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Canadians Don't Want to Admit How Bad Their Drinking Problem Is

Canada's Public Health Agency found a drop in the amount of alcohol that Canadians report drinking but an increase in overall booze sales.
February 6, 2016, 3:00pm
Photo via Flickr user Ruth Hartnop

While it's certainly true that Canadians like to drink, there is a darker side to the hoser stereotype.

Canadians Don't Want to Admit How Bad Their Drinking Problem IsThe average Canadian drinks approximately 76 litres of beer, 16 litres of wine, and 5 litres of hard liquor per year.

That's a lot of booze and translates to roughly $21 billion in annual alcohol sales, a number which is on the rise according to a recent report looking at the link between sales, drinking habits, and public health.


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The study, titled "Alcohol Consumption in Canada", was undertaken by the country's Public Health Agency and found a self-reported drop in the amount of alcohol that Canadians report drinking on a yearly basis. Yet, interestingly, overall sales were up by 1.1%, which could meant that Canadians were a little loose (or hungover) when it came to recalling how much they drank over the course of the year.

The report chalks this inconsistency up to the fact that people don't really like to admit that they get shitfaced regularly. "Most people tend to under-report how much alcohol they drink. Not only do people tend to underestimate how much they and others drink, they also tend to underestimate how harmful alcohol is," according to the report.

And alcohol is indeed harmful, both physically and socially, which means it's also a heavy burden for Canadian taxpayers, costing them about $14.6 billion every year. The report found that heavy boozing was also responsible for $7.1 billion in lost productivity, $3.3 billion in health care costs, and $3.1 billion in law enforcement.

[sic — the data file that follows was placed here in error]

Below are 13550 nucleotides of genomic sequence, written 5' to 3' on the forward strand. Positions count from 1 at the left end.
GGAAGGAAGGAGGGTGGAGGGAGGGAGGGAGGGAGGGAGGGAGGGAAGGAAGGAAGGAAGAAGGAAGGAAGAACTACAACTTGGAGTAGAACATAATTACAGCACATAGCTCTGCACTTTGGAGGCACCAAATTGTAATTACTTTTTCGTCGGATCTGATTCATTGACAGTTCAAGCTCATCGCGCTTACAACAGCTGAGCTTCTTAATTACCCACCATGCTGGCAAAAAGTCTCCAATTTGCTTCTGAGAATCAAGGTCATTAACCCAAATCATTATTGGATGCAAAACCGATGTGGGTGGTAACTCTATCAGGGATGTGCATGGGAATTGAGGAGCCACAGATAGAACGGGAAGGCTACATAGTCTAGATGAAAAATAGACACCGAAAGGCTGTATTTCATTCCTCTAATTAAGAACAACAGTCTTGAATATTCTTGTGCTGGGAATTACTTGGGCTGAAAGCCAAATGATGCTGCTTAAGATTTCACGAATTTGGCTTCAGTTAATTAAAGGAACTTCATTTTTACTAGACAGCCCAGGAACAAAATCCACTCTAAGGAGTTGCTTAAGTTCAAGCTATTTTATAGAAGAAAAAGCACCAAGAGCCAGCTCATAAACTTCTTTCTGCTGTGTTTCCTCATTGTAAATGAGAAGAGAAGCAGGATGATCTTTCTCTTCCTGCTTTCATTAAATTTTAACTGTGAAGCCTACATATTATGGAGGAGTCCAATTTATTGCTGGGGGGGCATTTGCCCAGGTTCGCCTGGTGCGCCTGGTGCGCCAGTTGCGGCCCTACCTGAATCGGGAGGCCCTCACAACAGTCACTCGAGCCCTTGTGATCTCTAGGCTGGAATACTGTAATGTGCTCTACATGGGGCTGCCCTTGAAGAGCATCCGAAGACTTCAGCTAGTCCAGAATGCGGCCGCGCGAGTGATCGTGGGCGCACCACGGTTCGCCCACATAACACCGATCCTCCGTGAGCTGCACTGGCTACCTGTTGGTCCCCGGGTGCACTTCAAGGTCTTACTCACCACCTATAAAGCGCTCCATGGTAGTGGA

READ: Canada's Booze Laws Might Be Unconstitutional

And it's not just sales that are on the rise."Risky drinking," which health officials said can lead to "family conflict, violence, crime including rape, and traffic accidents through impaired driving" is also climbing rapidly. Risky drinking among Canadians aged 15 years and older almost doubled from 16.7 to 38.6 percent in one year, according to the study, which also pointed to high levels of underage drinking.

But Canada's drinking issues run far deeper than the occasional bender. The report also found that marketing companies, the service is industry, and society in general are all complicit in pushing what is basically a heavy drug onto Canadians. "Our society condones, supports, and in some cases promotes drinking such as through 'drink of the day' specials, sale prices on certain brands, and associating alcohol with fun and sophistication."

Canada's Chief Public Health Officer Dr. Gregory Taylor didn't mince words after reading the report.

"Although handled more like a food in Canada, alcohol is a mind-altering drug and there are health risks associated with drinking," he said, adding, "I hope this report will raise awareness and stimulate frank conversations between Canadians, especially with their loved ones, and helps us reflect on how our society deals with this mind-altering drug."